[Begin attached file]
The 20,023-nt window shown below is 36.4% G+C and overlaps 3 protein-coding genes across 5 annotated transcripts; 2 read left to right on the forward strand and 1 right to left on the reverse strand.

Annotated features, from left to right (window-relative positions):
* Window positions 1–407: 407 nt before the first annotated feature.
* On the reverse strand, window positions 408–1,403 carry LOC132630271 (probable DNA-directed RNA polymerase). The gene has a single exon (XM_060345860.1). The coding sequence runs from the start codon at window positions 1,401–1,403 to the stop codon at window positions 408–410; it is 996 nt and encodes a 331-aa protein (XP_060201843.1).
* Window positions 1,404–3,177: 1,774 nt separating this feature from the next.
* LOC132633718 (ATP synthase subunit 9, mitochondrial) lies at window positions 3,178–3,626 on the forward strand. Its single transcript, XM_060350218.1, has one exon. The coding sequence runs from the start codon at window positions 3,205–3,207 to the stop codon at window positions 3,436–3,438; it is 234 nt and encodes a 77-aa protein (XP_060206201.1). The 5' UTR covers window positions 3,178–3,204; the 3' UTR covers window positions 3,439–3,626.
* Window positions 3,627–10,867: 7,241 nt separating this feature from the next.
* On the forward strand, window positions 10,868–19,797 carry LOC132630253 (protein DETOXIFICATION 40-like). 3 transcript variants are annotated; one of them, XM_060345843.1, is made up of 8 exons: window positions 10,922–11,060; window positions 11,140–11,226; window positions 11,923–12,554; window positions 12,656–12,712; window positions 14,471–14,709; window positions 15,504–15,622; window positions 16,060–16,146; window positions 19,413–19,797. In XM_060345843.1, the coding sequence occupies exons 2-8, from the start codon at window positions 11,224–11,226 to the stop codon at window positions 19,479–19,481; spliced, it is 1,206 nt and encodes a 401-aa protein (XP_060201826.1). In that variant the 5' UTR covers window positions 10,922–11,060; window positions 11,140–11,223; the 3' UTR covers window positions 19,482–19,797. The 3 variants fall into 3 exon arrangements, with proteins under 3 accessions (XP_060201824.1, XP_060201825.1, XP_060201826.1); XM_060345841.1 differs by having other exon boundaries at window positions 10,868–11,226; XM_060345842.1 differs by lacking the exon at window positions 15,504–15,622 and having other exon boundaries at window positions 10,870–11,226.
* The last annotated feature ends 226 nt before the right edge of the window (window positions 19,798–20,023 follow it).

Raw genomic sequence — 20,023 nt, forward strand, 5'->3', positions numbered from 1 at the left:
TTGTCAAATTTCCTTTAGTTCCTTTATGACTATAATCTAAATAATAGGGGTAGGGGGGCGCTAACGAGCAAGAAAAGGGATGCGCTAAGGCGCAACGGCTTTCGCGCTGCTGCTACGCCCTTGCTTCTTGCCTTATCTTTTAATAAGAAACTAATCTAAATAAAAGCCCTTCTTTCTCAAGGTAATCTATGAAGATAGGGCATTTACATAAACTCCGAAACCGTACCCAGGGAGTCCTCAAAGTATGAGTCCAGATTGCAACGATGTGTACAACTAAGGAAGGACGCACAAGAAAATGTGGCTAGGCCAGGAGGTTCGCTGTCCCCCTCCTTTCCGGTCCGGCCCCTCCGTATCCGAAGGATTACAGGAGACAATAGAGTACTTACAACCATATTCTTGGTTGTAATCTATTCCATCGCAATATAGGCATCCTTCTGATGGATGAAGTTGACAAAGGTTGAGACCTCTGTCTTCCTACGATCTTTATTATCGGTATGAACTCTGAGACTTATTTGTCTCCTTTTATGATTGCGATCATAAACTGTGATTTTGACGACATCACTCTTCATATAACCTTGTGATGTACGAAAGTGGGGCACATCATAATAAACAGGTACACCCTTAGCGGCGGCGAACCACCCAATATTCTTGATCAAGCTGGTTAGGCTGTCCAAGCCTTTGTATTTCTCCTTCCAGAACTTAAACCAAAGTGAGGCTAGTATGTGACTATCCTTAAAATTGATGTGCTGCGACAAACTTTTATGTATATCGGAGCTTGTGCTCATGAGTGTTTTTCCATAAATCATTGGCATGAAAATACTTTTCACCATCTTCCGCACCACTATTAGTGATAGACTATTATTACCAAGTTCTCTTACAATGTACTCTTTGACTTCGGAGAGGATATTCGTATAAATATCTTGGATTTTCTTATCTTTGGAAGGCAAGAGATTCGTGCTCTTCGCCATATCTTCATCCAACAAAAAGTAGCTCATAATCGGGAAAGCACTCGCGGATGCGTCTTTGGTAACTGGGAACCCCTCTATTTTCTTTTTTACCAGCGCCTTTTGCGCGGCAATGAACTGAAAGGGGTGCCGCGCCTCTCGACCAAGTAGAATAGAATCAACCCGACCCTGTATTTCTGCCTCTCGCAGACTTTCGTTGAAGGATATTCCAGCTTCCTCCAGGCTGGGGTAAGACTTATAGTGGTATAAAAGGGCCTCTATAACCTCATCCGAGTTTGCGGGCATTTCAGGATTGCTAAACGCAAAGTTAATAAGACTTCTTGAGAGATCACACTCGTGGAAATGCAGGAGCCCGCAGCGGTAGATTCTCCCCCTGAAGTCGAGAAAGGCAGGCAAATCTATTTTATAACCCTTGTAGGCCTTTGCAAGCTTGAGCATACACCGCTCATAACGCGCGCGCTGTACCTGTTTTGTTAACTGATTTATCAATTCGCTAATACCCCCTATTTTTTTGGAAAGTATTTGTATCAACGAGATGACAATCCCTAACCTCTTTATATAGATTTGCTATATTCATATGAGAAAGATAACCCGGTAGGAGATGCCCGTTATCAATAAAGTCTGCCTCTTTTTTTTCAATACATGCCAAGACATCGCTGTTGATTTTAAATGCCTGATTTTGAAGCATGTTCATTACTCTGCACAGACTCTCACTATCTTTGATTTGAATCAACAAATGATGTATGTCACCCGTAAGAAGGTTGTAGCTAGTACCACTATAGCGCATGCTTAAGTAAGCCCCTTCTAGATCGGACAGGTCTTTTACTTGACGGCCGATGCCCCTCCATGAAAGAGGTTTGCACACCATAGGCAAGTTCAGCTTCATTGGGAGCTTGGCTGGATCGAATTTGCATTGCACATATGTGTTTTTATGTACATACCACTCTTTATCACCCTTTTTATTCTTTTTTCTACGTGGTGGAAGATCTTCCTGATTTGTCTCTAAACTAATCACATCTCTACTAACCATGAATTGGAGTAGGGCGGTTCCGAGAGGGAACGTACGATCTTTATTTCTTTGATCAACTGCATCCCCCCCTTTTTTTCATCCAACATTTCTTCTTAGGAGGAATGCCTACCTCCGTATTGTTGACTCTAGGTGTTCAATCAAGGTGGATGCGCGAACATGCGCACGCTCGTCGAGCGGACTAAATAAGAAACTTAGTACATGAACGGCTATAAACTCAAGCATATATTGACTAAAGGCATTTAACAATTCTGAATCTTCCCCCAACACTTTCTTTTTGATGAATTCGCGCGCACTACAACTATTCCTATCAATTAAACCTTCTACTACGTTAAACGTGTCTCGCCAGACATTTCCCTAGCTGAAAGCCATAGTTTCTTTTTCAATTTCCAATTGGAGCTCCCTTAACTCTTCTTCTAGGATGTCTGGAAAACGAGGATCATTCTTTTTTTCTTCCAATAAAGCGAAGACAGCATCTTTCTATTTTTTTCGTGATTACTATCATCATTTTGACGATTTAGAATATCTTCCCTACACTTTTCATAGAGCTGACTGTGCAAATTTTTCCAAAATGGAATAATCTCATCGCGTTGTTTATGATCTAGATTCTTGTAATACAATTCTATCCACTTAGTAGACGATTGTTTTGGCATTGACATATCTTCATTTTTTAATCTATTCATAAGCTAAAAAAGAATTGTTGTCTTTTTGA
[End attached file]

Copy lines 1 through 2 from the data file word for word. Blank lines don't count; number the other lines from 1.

The 20,023-nt window shown below is 36.4% G+C and overlaps 3 protein-coding genes across 5 annotated transcripts; 2 read left to right on the forward strand and 1 right to left on the reverse strand.

Annotated features, from left to right (window-relative positions):